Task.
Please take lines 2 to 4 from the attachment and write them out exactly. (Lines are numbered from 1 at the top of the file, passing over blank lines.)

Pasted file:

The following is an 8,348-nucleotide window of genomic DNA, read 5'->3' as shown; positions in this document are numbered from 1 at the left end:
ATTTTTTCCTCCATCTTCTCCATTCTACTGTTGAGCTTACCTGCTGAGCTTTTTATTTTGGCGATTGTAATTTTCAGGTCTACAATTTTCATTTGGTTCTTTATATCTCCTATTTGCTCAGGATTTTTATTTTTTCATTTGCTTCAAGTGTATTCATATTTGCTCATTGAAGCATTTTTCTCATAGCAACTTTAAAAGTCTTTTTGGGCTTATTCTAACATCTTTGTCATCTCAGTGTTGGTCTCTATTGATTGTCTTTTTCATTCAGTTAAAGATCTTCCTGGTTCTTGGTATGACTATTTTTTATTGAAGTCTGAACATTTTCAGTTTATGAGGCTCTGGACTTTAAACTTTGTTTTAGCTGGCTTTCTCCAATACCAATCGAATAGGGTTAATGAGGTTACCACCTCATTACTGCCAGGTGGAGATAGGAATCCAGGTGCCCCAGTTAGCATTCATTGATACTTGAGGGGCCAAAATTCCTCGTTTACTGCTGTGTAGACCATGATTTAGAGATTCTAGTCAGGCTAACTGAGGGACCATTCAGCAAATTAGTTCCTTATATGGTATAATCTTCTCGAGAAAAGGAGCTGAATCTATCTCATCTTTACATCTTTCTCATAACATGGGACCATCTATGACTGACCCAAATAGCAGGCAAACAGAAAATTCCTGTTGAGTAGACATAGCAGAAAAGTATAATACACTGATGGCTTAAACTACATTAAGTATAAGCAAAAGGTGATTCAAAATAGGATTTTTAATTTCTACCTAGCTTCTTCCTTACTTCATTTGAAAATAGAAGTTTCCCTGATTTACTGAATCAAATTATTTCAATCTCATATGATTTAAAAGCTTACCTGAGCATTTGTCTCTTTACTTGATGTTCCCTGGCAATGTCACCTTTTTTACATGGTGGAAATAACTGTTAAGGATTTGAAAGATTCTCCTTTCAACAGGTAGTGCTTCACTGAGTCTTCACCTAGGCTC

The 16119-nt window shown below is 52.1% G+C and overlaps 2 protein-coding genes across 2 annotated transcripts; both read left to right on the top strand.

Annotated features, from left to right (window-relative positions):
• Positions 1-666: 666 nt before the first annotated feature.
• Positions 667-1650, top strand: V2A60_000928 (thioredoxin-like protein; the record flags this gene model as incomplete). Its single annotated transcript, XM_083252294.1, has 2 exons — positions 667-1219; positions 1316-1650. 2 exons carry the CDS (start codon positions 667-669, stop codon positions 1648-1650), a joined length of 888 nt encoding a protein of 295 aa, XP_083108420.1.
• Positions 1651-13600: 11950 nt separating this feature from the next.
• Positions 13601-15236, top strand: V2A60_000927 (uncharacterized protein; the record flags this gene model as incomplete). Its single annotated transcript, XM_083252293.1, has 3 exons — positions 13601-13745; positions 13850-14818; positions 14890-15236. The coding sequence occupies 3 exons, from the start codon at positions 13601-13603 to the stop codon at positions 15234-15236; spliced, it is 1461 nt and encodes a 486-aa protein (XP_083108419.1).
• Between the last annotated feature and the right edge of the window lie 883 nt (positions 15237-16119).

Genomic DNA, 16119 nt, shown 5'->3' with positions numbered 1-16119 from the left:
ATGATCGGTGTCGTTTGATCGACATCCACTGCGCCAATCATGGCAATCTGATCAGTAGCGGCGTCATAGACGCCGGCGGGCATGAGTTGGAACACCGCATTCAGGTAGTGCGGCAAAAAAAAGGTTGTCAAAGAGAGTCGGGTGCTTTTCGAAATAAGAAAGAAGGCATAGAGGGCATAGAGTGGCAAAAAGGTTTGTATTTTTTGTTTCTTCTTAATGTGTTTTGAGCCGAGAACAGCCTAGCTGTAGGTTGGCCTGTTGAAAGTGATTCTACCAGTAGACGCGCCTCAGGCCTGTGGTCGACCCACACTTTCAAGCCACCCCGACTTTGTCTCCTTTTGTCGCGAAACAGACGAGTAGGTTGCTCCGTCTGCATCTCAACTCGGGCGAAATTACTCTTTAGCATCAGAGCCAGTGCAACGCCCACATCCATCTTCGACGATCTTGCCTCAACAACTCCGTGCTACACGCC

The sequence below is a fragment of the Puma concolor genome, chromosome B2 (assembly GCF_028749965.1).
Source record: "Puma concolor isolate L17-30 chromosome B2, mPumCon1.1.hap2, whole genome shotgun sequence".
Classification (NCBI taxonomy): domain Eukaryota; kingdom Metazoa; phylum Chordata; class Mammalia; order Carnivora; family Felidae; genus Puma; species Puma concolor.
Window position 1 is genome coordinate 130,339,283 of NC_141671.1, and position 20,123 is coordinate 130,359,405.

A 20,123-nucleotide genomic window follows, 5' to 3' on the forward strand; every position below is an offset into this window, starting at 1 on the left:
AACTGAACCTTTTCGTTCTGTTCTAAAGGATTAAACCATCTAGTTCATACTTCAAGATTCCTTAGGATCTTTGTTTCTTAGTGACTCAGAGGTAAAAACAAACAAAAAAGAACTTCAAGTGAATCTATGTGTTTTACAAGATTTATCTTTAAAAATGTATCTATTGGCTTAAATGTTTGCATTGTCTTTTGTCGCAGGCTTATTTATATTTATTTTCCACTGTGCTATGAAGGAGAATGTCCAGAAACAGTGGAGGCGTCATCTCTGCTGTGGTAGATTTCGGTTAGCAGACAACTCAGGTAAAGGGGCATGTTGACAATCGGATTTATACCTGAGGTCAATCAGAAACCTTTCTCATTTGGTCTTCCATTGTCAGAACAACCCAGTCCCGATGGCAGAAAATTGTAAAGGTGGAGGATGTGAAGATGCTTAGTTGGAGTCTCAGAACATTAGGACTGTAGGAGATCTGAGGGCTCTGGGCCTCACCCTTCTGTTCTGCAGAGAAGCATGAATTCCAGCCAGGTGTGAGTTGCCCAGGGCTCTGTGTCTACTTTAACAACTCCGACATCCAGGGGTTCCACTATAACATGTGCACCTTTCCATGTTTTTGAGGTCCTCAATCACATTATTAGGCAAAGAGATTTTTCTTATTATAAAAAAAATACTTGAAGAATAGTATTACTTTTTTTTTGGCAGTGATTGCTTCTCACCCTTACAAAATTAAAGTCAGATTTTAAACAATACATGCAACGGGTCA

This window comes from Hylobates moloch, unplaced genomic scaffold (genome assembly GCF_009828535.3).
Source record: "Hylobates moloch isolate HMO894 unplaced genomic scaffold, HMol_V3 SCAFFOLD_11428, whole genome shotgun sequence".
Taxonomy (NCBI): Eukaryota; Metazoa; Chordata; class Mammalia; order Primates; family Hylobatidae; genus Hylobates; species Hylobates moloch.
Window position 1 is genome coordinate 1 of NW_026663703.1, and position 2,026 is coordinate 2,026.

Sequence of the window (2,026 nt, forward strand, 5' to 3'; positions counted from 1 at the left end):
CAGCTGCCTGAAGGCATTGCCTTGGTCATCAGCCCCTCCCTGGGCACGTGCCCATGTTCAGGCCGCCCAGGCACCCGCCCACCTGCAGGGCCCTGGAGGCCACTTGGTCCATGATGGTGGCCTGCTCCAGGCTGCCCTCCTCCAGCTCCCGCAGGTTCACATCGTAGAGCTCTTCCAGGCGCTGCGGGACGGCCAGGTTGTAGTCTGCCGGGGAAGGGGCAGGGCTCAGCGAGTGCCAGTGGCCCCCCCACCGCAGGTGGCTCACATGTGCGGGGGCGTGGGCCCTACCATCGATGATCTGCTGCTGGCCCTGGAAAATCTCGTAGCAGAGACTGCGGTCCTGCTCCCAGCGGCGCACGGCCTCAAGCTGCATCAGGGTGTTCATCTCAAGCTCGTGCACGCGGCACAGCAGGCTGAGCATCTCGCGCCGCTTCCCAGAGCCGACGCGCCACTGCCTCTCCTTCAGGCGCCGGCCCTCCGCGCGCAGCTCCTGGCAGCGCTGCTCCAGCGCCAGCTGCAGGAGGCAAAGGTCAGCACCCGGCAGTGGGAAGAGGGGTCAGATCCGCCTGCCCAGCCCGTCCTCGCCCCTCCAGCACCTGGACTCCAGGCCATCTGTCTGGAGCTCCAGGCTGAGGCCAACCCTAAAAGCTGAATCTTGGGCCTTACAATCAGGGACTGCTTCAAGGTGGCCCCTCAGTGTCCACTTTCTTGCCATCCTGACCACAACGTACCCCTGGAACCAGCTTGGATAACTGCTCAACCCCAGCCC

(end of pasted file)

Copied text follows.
ATTTTTTCCTCCATCTTCTCCATTCTACTGTTGAGCTTACCTGCTGAGCTTTTTATTTTGGCGATTGTAATTTTCAGGTCTACAATTTTCATTTGGTTCTTTATATCTCCTATTTGCTCAGGATTTTTATTTTTTCATTTGCTTCAAGTGTATTCATATTTGCTCATTGAAGCATTTTTCTCATAGCAACTTTAAAAGTCTTTTTGGGCTTATTCTAACATCTTTGTCATCTCAGTGTTGGTCTCTATTGATTGTCTTTTTCATTCAGTTAAAGATCTTCCTGGTTCTTGGTATGACTATTTTTTATTGAAGTCTGAACATTTTCAGTTTATGAGGCTCTGGACTTTAAACTTTGTTTTAGCTGGCTTTCTCCAATACCAATCGAATAGGGTTAATGAGGTTACCACCTCATTACTGCCAGGTGGAGATAGGAATCCAGGTGCCCCAGTTAGCATTCATTGATACTTGAGGGGCCAAAATTCCTCGTTTACTGCTGTGTAGACCATGATTTAGAGATTCTAGTCAGGCTAACTGAGGGACCATTCAGCAAATTAGTTCCTTATATGGTATAATCTTCTCGAGAAAAGGAGCTGAATCTATCTCATCTTTACATCTTTCTCATAACATGGGACCATCTATGACTGACCCAAATAGCAGGCAAACAGAAAATTCCTGTTGAGTAGACATAGCAGAAAAGTATAATACACTGATGGCTTAAACTACATTAAGTATAAGCAAAAGGTGATTCAAAATAGGATTTTTAATTTCTACCTAGCTTCTTCCTTACTTCATTTGAAAATAGAAGTTTCCCTGATTTACTGAATCAAATTATTTCAATCTCATATGATTTAAAAGCTTACCTGAGCATTTGTCTCTTTACTTGATGTTCCCTGGCAATGTCACCTTTTTTACATGGTGGAAATAACTGTTAAGGATTTGAAAGATTCTCCTTTCAACAGGTAGTGCTTCACTGAGTCTTCACCTAGGCTC

The 16119-nt window shown below is 52.1% G+C and overlaps 2 protein-coding genes across 2 annotated transcripts; both read left to right on the top strand.

Annotated features, from left to right (window-relative positions):